Wednesday, June 1, 2011
Two by Oliver Stone: 'Platoon' and 'Born on the Fourth of July'
In an effort to reinvigorate my much-backseated blogging, a retrospective on two important Vietnam movies. Sort of coinciding with Memorial Day.
Oliver Stone's sophomore effort, "Platoon," came out on Christmas 1986 and went on to earn Stone a Best Director Oscar, while the film won Best Picture. It came out on the heels of his first directorial feature, "Salvador" (also 1986), and, along with his writing credits "Midnight Express" and "Scarface," cemented him as Hollywood's next big player. "Platoon," along with "Born on the Fourth of July" (1989), presented him as an artist intimately concerned with and troubled by the Vietnam War. This extends not only to what it was like to fight it, but what its long-term effects are for our political and cultural societies.
When you look at his later films -- "JFK" (1991) and "Nixon" (1995) in particular -- they are often very concerned with how Vietnam happened and why it happened. But before he turned outward to the political side of it, he turned inward to look at the emotional side of it. His two "combat features" are essentially morality plays about the loss of innocence. Indeed, Vietnam becomes the site where America itself loses its innocence and its sense of dominance. It becomes a site where pride and physicality is actively questioned. What we see in "Platoon" is an archetypal good-and-evil set up where Willem Dafoe and Tom Berenger play two surrogate fathers to Charlie Sheen's Private Taylor; the former is the "beneficial" guiding father, and the latter is the violent, corrupt father. One is a gentler masculinity of nurturing and logic, the other a hardened masculinity of aggression and revenge.
The film charts Sheen's moral decline, first painting him as a volunteer who thinks he can do good in the war, and then gradually detailing his revelation that no good can come of this war before he himself succumbs to its violent impulses and its unregulated morality. "Platoon" is remarkable for its realistically-staged combat, where the camera sits secure and the editing is very pronounced. There are little of Stone's eccentricities; it's an almost cold direction, where the faces of the platoon members offer little in the way of comfort.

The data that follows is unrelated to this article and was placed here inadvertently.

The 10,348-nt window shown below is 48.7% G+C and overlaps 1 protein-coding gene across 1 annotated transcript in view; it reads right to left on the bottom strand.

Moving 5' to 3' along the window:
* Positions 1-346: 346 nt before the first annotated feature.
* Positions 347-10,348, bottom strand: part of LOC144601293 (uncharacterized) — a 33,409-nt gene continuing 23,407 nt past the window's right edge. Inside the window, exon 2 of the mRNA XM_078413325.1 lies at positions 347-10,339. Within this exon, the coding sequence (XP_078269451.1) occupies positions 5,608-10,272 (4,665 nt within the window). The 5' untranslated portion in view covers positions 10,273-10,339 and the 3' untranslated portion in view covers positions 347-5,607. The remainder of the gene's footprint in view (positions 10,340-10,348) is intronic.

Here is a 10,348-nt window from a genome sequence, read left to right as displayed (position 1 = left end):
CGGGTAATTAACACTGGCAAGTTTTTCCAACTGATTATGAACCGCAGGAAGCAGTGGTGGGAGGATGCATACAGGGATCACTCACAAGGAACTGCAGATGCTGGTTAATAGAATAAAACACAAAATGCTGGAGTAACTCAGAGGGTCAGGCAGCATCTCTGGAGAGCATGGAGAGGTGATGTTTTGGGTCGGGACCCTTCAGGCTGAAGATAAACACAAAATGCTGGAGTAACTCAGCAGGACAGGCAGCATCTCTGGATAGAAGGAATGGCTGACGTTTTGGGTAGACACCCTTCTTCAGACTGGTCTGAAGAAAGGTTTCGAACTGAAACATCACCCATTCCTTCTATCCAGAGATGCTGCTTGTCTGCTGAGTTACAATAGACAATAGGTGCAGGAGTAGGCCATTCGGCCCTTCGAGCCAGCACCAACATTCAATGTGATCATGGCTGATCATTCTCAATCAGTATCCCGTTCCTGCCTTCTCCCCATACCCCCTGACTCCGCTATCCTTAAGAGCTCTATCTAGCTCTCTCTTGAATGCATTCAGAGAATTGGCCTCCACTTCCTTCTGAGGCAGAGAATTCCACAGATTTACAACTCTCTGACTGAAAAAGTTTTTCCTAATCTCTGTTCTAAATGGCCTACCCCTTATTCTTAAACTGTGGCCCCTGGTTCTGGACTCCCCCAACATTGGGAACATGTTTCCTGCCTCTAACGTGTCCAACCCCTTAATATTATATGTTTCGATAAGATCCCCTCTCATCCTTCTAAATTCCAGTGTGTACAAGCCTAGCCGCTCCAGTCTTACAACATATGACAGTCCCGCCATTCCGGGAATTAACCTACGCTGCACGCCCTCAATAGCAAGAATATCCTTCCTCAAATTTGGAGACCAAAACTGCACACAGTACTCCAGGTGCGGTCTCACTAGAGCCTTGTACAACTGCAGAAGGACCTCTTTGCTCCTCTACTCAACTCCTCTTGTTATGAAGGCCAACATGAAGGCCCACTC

"Born on the Fourth of July," on the other hand, is more of an overt memorial. Tom Cruise's soldier also believes being a marine will let him do great service for his country, until he accidentally kills a fellow soldier and loses the use of both of his legs. While he believes he will become a hardened male akin to what his parents want him to be, war actually castrates him; he loses his ability to "be a man." The film is shot in many warm, orange palettes and more extreme angles shot from below, emphasizing the stature of various figures as Cruise's paraplegic is looked down on and visually diminished as the film goes on. While "Fourth" is also about a loss of innocence, it is much more physical than spiritual.
Oliver Stone was a Vietnam veteran himself before turning to Hollywood. We can see in "Platoon" and "Born on the Fourth" a desire to excise what he had seen. In that regard, you can consider them semi-autobiographical if not semi-journalistic. Even "Born" seems autobiographical in its construction of how war mutilates innocence, even if Stone is here choosing a physical rather than mental representation of that mutilation (he himself is not a paraplegic, but it's not hard to imagine him standing in for much of the critical discourse the film mounts).
These films actually undo some of the conventions of combat films. If we imagine going to war as "making a man out of you," "Born on the Fourth of July" is actually about unbecoming a man and needing to find an alternative for socially constructed forms of masculinity. His castration and loss of ability to perform sexually shows him go from a boy to a man and back to this childlike male who must grow again into a "new male" marked by his wounds.
"Platoon" works similarly - we imagine platoon movies to show the fellowship and coming together of disparate men into a singular, working ideology. The film stripes any semblance of community. Despite a scene early on where the men share pot and get high together, they never act like friends. By the end of the film, almost all of them are dead, they're divided based on the ideologies and philosophies of the various commanders, and most of the commanding officers are also dead. We expect Taylor to be integrated, but the end of the film leaves us with him as an unintegrated man. He is alone, as he was in the beginning, and also devastated by the violence around him.
If World War II narrative traditions create a fantasy of what combat does to create communities of men, Stone's two films unmake that fantasy.
The fact that most of his films are set in the 1960s and early 1970s mark him as a filmmaker absorbed by the trauma of the Vietnam War, extending into the paranoid discourses of conspiracy in "JFK" and "Nixon." They represent a man trying to grasp sense at what he conceives as the senseless.